READ,READ,READ... AND WRITE EVERYTHING DOWN!!!  Mechanically its not that difficult, wrapping your brain around it will be the worst part.

 

BTW, I also went with the Pivot Works kit, and I found the pieces went in ok, but one of the bushings and one of the seals didn't fit perfect, and the seals absolutely wouldn't seal on my particular set of fork tubes... I would recommend getting those parts from a factory dealer, or Suspension Direct.  JMO

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I've been looking in to what parts will cost me to do a thorough revalve job myself. I've included fork/shock rebuild kits since it's probably a good idea to replace wear items since I'd be taking that far anyway.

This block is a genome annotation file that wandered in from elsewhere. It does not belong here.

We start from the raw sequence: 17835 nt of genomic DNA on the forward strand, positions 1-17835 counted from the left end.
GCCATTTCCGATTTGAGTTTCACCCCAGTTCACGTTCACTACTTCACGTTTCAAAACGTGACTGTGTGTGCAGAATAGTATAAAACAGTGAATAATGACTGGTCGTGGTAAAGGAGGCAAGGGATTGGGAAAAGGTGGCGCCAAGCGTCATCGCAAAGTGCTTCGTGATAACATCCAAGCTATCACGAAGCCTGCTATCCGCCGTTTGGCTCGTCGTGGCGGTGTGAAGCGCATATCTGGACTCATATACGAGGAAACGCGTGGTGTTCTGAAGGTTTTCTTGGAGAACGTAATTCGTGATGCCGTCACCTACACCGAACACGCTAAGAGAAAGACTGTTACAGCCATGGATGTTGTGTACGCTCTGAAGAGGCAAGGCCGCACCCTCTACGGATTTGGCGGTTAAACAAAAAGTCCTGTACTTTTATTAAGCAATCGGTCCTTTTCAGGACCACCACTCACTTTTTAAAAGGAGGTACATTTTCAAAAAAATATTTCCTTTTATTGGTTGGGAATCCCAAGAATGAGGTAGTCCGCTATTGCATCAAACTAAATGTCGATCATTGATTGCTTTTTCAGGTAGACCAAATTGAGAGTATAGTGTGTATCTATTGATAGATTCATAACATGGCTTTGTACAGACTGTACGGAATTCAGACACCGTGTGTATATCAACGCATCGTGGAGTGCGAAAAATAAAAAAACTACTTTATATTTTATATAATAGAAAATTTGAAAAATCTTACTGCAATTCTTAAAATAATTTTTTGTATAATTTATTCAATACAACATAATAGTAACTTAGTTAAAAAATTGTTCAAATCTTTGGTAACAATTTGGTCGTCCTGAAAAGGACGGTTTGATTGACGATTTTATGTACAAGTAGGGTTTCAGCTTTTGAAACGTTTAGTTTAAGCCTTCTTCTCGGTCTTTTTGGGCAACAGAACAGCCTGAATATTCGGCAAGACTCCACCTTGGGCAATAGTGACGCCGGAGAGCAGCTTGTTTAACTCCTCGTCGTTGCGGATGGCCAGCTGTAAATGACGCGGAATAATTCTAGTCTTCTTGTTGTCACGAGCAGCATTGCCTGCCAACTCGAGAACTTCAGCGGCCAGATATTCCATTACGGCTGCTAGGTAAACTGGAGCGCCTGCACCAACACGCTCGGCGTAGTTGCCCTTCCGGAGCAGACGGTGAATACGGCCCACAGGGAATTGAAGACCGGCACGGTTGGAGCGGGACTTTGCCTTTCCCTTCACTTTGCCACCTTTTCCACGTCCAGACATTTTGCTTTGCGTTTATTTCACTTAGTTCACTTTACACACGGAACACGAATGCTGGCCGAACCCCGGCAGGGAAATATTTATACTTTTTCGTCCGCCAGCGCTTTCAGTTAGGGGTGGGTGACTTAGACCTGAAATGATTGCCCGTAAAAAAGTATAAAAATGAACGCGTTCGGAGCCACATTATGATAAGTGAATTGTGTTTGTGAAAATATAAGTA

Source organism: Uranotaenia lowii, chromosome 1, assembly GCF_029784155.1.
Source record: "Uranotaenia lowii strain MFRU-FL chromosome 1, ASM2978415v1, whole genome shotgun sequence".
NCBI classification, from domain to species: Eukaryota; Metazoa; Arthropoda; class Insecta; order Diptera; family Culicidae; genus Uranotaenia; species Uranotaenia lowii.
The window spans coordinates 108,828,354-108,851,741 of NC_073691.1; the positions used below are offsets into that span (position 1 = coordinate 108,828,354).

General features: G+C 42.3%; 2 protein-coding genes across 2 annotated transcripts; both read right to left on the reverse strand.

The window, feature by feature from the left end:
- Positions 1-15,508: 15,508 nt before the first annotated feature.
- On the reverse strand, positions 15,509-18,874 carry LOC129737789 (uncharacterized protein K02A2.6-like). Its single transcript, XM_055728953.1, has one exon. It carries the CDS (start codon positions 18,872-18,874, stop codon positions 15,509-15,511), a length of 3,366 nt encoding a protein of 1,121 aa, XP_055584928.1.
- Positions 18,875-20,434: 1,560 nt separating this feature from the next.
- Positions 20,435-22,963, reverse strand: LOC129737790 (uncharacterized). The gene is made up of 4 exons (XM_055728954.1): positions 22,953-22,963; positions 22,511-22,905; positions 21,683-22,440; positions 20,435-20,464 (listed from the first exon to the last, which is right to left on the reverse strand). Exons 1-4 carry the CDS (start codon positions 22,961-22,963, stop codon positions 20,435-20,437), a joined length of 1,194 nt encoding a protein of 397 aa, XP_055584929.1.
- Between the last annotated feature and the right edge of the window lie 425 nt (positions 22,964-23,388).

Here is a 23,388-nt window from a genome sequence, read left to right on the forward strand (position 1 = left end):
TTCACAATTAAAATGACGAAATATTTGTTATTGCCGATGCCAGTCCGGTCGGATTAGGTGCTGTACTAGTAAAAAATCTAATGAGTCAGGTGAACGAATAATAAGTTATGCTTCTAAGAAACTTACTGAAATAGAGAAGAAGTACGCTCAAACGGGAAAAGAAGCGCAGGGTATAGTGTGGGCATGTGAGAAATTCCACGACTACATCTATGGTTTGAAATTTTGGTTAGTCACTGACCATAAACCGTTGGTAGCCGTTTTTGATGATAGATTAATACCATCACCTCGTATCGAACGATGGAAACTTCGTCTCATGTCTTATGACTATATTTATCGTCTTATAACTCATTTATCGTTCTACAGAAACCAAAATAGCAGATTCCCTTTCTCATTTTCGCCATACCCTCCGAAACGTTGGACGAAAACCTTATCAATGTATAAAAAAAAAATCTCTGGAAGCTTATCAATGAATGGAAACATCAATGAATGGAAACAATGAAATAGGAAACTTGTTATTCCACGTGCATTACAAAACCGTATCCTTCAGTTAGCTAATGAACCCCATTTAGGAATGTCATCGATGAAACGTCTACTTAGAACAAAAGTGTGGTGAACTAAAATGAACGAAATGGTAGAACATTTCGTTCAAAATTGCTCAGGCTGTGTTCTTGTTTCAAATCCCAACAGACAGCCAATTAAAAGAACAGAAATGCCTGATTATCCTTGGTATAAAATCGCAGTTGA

Forks:

RT Gold Valve Compression kit: $131.00

RT Gold Valve Rebound Kit: $131.00

Pivot Works Fork Rebuild Kit: $63.00

Shock:

RT Gold Valve Shock Kit: $130.00

Pivot Works Shock Rebuild Kit: $70.00

Fluid: $30

Grand Total: $555.00

I may do the forks first and the shock later to break up the cost AND because the rear feels pretty good while the forks feel harsh and unbalanced. Also, my rear shock has a 5.5 spring while RT says I need a 5.7 so I'd have to add $100 for a spring too.

Do the shim stack recommendations that come with the RaceTech revalve kits seem pretty good in your experience? I like that it comes with shims AND a guideline for what stack up to use!

Jermag24,

You don't need race tech valves or shim charts to do a adequate revalve. I have had satisfactory results using oem valves. My $0.02.